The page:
Last edited by Rowe; 12-05-2009 at 05:41 PM..
Rowe is offline   Reply With Quote
Rowe Rowe is offline
 
Joined: Sep 2006
Posts: 108
Full Member

Rowe
 
Joined: Sep 2006
Posts: 108
Full Member

Old 12-05-2009, 05:36 PM
 
Clip to ScrapBook #7

Hey Amberlee,

Great response, but I consider a school where the people are warm and welcoming to visitors a bonus. Schools are very busy places. So much goes on at a school, because there is so much to do in a short period of time. And so, I don't think a sub should always take it personally if they're not greeted warmly by some staff members. When we feel alienated, we can just remind ourselves of the reason why we're really there: to teach the kids as best we can.
Rowe is offline   Reply With Quote
broomrider's Avatar
broomrider broomrider is offline
 
Joined: Sep 2008
Posts: 4,801
Senior Member

broomrider
 
broomrider's Avatar
 
Joined: Sep 2008
Posts: 4,801
Senior Member
Interesting
Old 12-06-2009, 09:52 PM
 
Clip to ScrapBook #8

I've spent most of my career teaching in low income schools. Since I started subbing, I've had some stand-offish teacher's rooms in high SES schools and fewer in lower SES schools. The students seems generally the same.

I do have friends in very high SES schools and when they divide up students at the end of the year, they balance for student abilities, gender, and problem and helpful parents. Where I seldom saw a parent in my schools--they were working two jobs, taking care of small children and/or afraid of school--folks in other schools are inundated.

If you are interested in learning more about poverty schools, you might check out www.ahaprocess.com (Ruby Payne's website) and www.combarriers.com. Both offer some practical advise on teaching students in poverty. Richard Rothstein has an interesting book, too: Class and Schools.
broomrider is offline   Reply With Quote
Amberlee's Avatar
Amberlee Amberlee is offline
 
Joined: Apr 2009
Posts: 608
Senior Member

Amberlee
 
Amberlee's Avatar
 
Joined: Apr 2009
Posts: 608
Senior Member
Hi Rowe
Old 12-06-2009, 10:51 PM
 
Clip to ScrapBook #9

I understand where you are coming from Rowe. I also like being in a well run school. However I have noticed that the schools that tend to ignore the substitutes also tend to ignore the paperwork aspect of substitutes. They are less likely to show you where to go, to provide you necessary materials or supervision information, etc etc. Sometimes there is an exception though!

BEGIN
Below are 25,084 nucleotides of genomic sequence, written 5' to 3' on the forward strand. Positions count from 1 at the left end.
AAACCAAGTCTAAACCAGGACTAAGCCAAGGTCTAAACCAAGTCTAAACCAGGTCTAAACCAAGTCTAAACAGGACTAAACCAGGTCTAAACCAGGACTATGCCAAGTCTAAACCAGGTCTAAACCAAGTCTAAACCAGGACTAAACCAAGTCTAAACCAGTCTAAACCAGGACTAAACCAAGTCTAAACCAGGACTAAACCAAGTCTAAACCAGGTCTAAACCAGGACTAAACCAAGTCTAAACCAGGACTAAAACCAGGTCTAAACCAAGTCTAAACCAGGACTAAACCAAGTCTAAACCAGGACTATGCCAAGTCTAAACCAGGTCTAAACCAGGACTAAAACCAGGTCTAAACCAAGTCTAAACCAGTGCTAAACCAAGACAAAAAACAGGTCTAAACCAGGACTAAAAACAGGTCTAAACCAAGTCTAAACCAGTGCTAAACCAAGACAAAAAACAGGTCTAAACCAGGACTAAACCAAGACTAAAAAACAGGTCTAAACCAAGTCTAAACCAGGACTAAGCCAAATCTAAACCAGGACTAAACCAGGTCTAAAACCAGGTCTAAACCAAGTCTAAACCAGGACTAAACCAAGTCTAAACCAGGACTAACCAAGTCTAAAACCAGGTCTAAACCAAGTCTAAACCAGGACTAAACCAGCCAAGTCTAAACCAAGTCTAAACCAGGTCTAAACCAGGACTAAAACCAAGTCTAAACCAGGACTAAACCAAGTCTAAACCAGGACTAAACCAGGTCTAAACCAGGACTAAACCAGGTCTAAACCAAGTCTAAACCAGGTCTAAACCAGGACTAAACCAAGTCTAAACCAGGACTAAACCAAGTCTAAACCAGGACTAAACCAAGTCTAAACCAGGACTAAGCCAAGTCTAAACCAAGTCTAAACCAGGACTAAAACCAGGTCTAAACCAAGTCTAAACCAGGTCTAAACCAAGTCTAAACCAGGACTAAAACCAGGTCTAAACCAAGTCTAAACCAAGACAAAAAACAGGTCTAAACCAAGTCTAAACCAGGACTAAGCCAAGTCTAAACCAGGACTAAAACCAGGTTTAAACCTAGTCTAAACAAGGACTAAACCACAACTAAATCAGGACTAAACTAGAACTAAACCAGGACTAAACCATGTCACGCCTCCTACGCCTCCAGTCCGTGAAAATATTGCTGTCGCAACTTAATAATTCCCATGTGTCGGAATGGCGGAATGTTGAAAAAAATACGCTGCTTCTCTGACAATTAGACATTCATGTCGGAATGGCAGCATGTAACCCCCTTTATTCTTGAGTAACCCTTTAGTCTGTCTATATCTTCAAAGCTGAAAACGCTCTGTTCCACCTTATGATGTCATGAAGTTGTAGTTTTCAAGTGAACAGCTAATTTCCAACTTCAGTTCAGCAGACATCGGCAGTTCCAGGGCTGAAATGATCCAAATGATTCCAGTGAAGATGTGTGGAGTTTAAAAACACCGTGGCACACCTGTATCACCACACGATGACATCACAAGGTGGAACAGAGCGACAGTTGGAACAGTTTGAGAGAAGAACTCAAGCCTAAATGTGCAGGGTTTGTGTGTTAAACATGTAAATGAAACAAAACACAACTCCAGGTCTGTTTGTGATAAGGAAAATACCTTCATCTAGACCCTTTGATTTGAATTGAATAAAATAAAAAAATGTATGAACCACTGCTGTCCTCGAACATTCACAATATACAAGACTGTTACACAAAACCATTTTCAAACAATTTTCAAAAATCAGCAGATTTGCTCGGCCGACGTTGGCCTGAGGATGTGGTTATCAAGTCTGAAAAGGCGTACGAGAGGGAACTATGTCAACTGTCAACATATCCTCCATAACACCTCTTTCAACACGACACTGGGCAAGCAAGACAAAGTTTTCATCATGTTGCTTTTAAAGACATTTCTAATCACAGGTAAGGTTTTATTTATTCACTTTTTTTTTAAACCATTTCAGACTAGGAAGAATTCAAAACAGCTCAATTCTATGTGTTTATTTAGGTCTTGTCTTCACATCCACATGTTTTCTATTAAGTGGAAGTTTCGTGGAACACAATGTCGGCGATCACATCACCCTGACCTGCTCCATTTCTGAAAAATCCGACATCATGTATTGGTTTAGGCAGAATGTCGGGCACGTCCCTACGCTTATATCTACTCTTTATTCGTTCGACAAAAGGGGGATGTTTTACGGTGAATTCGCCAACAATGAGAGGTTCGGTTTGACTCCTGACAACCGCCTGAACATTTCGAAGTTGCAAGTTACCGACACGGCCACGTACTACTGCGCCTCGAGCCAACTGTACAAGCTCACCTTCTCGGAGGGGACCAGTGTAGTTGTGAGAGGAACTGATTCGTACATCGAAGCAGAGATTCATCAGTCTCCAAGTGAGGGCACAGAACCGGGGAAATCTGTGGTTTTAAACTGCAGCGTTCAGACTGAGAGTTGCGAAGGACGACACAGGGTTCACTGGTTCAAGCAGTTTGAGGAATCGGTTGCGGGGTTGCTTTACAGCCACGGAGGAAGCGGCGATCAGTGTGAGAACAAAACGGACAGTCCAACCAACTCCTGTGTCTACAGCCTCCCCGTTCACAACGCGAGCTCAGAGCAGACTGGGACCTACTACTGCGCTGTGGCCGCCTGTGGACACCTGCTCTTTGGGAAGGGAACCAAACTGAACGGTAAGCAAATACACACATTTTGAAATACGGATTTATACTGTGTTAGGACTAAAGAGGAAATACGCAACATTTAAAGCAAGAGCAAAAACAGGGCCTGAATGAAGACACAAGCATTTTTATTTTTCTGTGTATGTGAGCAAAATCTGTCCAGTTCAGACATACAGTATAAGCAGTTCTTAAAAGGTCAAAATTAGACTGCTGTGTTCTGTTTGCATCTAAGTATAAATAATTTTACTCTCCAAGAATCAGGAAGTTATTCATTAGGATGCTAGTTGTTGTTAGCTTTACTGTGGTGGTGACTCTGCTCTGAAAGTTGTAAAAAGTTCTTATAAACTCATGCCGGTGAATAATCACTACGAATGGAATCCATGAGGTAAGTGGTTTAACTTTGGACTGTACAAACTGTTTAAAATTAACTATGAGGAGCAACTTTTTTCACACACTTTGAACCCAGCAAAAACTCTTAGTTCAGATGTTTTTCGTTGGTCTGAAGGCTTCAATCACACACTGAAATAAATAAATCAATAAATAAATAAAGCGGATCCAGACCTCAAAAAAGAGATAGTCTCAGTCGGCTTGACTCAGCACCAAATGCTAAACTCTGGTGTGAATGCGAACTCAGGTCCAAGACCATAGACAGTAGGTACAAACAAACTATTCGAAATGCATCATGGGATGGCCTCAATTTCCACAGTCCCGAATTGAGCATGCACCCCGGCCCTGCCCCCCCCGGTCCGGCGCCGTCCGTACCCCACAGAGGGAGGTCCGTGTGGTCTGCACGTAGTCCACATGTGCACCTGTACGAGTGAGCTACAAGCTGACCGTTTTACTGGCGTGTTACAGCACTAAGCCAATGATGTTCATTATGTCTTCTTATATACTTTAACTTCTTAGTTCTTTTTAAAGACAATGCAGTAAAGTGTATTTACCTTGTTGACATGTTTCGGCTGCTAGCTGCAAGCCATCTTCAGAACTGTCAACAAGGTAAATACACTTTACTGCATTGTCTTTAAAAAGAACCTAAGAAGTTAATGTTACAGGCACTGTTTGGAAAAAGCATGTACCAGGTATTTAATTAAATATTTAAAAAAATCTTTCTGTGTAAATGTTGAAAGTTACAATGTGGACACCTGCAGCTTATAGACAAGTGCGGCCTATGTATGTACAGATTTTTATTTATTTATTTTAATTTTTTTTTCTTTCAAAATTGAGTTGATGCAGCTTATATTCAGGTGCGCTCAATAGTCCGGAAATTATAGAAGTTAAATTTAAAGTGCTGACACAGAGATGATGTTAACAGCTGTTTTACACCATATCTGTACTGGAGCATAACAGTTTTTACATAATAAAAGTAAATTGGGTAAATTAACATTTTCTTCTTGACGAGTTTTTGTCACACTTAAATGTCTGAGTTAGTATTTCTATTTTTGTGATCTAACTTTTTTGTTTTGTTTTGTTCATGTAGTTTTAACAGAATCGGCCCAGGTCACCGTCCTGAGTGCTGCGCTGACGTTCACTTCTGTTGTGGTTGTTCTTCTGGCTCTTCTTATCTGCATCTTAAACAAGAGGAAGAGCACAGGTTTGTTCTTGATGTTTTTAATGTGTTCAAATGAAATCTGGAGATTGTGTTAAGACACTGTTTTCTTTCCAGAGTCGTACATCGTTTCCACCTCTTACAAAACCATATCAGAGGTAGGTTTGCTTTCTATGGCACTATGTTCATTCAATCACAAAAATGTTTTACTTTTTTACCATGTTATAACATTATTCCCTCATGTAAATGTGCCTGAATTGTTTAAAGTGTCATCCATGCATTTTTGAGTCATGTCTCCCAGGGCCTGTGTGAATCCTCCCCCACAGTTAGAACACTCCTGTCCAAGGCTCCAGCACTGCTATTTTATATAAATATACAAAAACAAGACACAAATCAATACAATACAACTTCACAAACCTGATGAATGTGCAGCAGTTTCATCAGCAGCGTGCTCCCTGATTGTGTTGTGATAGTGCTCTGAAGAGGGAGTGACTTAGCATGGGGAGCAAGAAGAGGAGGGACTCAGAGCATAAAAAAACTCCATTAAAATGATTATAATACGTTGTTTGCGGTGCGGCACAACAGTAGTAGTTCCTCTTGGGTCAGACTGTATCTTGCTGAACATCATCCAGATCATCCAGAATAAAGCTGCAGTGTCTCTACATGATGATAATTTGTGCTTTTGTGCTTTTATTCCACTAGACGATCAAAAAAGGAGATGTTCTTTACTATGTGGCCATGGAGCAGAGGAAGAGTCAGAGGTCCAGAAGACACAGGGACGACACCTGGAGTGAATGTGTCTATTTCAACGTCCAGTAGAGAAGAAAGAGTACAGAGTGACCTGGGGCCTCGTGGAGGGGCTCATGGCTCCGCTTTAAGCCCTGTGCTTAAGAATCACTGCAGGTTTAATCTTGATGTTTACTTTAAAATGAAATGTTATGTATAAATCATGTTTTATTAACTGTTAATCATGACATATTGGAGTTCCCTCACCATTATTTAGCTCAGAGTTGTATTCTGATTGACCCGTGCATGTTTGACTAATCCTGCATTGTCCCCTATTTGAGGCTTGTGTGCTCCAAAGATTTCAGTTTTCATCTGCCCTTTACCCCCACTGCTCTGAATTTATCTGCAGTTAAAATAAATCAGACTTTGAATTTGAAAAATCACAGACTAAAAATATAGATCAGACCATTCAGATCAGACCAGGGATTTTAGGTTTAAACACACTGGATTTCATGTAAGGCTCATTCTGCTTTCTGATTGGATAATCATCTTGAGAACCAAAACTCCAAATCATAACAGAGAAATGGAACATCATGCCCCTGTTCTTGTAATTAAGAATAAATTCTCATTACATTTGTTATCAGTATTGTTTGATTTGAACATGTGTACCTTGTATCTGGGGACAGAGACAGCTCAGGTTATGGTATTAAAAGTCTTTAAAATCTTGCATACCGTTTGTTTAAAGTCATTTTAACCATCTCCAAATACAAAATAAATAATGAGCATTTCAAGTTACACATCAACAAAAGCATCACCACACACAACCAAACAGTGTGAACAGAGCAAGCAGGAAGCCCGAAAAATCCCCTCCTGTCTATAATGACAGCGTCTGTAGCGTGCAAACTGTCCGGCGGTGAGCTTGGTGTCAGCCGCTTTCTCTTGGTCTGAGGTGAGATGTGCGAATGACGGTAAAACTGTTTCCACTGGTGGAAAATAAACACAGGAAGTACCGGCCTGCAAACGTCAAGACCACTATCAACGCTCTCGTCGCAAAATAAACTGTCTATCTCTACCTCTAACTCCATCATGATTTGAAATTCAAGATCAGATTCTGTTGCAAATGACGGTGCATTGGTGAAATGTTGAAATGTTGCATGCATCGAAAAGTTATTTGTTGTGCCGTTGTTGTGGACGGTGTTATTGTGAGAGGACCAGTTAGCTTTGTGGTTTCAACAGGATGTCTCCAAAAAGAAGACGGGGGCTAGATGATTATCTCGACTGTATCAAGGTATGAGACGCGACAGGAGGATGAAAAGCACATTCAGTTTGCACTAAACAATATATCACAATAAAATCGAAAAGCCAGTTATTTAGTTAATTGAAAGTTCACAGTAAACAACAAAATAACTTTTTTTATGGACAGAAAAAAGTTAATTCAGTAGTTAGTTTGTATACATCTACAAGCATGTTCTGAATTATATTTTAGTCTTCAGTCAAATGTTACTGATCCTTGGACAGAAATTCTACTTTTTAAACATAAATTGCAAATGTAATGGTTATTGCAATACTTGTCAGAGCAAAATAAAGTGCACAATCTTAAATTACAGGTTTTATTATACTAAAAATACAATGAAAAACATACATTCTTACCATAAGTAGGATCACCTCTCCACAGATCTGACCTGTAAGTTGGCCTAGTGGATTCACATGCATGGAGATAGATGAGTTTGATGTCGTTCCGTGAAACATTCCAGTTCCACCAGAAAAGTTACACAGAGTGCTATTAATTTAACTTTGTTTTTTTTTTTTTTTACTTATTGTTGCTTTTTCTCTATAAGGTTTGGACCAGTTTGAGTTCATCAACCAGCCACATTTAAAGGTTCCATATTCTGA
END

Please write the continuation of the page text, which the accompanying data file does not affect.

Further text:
Amberlee is offline   Reply With Quote
longtimesub longtimesub is offline
 
Joined: Jul 2009
Posts: 364
Full Member

longtimesub
 
Joined: Jul 2009
Posts: 364
Full Member
School environment and sub evaluation.
Old 12-10-2009, 02:21 PM
 
Clip to ScrapBook #10

I work for a district which has several high schools...Some high schools are in "undesirable" areas...Other high schools are in "desirable" areas...I work mostly for high schools in "undesirable" areas...I think that high school teachers in "desirable" areas have preferred sub lists...Before AESOP was used, I used to get many jobs in high schools located in "desirable" areas...With the AESOP, it is a different story...

My experience has been that I have received a "bad" evaluations in "nice high schools" for making minor "mistakes"(?)...One math teacher complained that I was "too strict" with his students...His class was for seniors who were struggling to pass the high school exit exam...One social studies teacher complained that I didn't know what I was doing in terms of following the lesson plan...

My point is that I would not have received such "bad" evaluations in any of high schools in "undesirable" areas...In fact, I have never received a "bad" evaluation in high schools in "undesirable" areas...


longtimesub is offline   Reply With Quote

Join the conversation! Post as a guest or become a member today. New members welcome!

Reply

 

>
Substitute Teachers
Thread Tools




Sign Up Now

Sign Up FREE | ProTeacher Help | BusyBoard

All times are GMT -8. The time now is 03:08 AM.

Copyright © 2019 ProTeacher®
For individual use only. Do not copy, reproduce or transmit.
source: www.proteacher.net